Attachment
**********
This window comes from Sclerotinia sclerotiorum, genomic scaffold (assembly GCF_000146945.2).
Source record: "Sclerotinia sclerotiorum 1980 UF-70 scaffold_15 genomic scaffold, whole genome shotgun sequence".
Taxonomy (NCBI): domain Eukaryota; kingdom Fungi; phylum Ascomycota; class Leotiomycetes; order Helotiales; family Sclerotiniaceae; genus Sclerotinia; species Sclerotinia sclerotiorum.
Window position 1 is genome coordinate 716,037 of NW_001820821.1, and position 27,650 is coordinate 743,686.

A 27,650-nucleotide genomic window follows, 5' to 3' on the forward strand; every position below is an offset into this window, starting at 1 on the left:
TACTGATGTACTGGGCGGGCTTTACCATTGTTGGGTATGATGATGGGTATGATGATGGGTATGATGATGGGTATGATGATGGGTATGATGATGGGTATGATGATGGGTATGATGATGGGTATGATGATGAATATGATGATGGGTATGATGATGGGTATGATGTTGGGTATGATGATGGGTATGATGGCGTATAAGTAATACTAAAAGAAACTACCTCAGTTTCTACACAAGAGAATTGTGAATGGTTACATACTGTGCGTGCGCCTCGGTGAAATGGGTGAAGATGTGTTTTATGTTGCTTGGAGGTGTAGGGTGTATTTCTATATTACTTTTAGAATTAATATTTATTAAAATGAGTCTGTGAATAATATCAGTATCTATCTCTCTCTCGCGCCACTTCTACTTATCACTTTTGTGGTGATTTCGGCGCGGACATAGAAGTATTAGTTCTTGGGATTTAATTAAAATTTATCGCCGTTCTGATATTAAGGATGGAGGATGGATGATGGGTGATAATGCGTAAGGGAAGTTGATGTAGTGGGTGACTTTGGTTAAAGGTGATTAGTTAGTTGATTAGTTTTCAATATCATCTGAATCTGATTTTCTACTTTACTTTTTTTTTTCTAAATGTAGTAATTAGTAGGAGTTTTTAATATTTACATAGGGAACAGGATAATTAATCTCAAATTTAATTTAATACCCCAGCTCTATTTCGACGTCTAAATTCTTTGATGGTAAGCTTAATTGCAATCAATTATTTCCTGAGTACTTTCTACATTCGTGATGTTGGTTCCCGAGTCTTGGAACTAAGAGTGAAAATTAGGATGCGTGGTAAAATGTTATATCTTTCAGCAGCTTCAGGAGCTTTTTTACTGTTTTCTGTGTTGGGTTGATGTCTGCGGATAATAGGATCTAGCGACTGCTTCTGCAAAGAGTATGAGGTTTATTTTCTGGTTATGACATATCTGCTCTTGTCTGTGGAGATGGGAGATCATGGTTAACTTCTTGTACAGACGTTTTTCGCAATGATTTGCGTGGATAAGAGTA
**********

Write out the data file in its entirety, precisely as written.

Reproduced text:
This window comes from Sclerotinia sclerotiorum, genomic scaffold (assembly GCF_000146945.2).
Source record: "Sclerotinia sclerotiorum 1980 UF-70 scaffold_15 genomic scaffold, whole genome shotgun sequence".
Taxonomy (NCBI): domain Eukaryota; kingdom Fungi; phylum Ascomycota; class Leotiomycetes; order Helotiales; family Sclerotiniaceae; genus Sclerotinia; species Sclerotinia sclerotiorum.
Window position 1 is genome coordinate 716,037 of NW_001820821.1, and position 27,650 is coordinate 743,686.

A 27,650-nucleotide genomic window follows, 5' to 3' on the forward strand; every position below is an offset into this window, starting at 1 on the left:
TACTGATGTACTGGGCGGGCTTTACCATTGTTGGGTATGATGATGGGTATGATGATGGGTATGATGATGGGTATGATGATGGGTATGATGATGGGTATGATGATGGGTATGATGATGGGTATGATGATGAATATGATGATGGGTATGATGATGGGTATGATGTTGGGTATGATGATGGGTATGATGGCGTATAAGTAATACTAAAAGAAACTACCTCAGTTTCTACACAAGAGAATTGTGAATGGTTACATACTGTGCGTGCGCCTCGGTGAAATGGGTGAAGATGTGTTTTATGTTGCTTGGAGGTGTAGGGTGTATTTCTATATTACTTTTAGAATTAATATTTATTAAAATGAGTCTGTGAATAATATCAGTATCTATCTCTCTCTCGCGCCACTTCTACTTATCACTTTTGTGGTGATTTCGGCGCGGACATAGAAGTATTAGTTCTTGGGATTTAATTAAAATTTATCGCCGTTCTGATATTAAGGATGGAGGATGGATGATGGGTGATAATGCGTAAGGGAAGTTGATGTAGTGGGTGACTTTGGTTAAAGGTGATTAGTTAGTTGATTAGTTTTCAATATCATCTGAATCTGATTTTCTACTTTACTTTTTTTTTTCTAAATGTAGTAATTAGTAGGAGTTTTTAATATTTACATAGGGAACAGGATAATTAATCTCAAATTTAATTTAATACCCCAGCTCTATTTCGACGTCTAAATTCTTTGATGGTAAGCTTAATTGCAATCAATTATTTCCTGAGTACTTTCTACATTCGTGATGTTGGTTCCCGAGTCTTGGAACTAAGAGTGAAAATTAGGATGCGTGGTAAAATGTTATATCTTTCAGCAGCTTCAGGAGCTTTTTTACTGTTTTCTGTGTTGGGTTGATGTCTGCGGATAATAGGATCTAGCGACTGCTTCTGCAAAGAGTATGAGGTTTATTTTCTGGTTATGACATATCTGCTCTTGTCTGTGGAGATGGGAGATCATGGTTAACTTCTTGTACAGACGTTTTTCGCAATGATTTGCGTGGATAAGAGTA